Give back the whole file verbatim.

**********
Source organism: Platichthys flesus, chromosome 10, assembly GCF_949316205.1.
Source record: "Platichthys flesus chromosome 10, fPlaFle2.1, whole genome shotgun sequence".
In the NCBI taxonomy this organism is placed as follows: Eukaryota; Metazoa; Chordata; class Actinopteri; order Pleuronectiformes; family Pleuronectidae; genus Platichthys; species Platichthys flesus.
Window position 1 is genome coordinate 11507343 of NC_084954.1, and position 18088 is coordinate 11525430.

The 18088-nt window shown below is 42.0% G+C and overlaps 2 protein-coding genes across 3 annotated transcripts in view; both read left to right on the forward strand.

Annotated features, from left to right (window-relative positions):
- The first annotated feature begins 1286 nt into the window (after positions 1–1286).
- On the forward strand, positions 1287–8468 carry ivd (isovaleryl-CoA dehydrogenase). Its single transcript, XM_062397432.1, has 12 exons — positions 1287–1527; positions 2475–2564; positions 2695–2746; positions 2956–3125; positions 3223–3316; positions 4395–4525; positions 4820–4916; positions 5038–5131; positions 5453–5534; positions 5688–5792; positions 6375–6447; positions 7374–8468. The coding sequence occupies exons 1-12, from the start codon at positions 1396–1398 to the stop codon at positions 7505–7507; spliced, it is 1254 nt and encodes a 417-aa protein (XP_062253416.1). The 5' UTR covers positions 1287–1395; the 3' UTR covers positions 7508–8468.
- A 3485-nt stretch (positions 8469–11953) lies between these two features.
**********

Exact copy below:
Source organism: Platichthys flesus, chromosome 10, assembly GCF_949316205.1.
Source record: "Platichthys flesus chromosome 10, fPlaFle2.1, whole genome shotgun sequence".
In the NCBI taxonomy this organism is placed as follows: Eukaryota; Metazoa; Chordata; class Actinopteri; order Pleuronectiformes; family Pleuronectidae; genus Platichthys; species Platichthys flesus.
Window position 1 is genome coordinate 11507343 of NC_084954.1, and position 18088 is coordinate 11525430.

The 18088-nt window shown below is 42.0% G+C and overlaps 2 protein-coding genes across 3 annotated transcripts in view; both read left to right on the forward strand.

Annotated features, from left to right (window-relative positions):
- The first annotated feature begins 1286 nt into the window (after positions 1–1286).
- On the forward strand, positions 1287–8468 carry ivd (isovaleryl-CoA dehydrogenase). Its single transcript, XM_062397432.1, has 12 exons — positions 1287–1527; positions 2475–2564; positions 2695–2746; positions 2956–3125; positions 3223–3316; positions 4395–4525; positions 4820–4916; positions 5038–5131; positions 5453–5534; positions 5688–5792; positions 6375–6447; positions 7374–8468. The coding sequence occupies exons 1-12, from the start codon at positions 1396–1398 to the stop codon at positions 7505–7507; spliced, it is 1254 nt and encodes a 417-aa protein (XP_062253416.1). The 5' UTR covers positions 1287–1395; the 3' UTR covers positions 7508–8468.
- A 3485-nt stretch (positions 8469–11953) lies between these two features.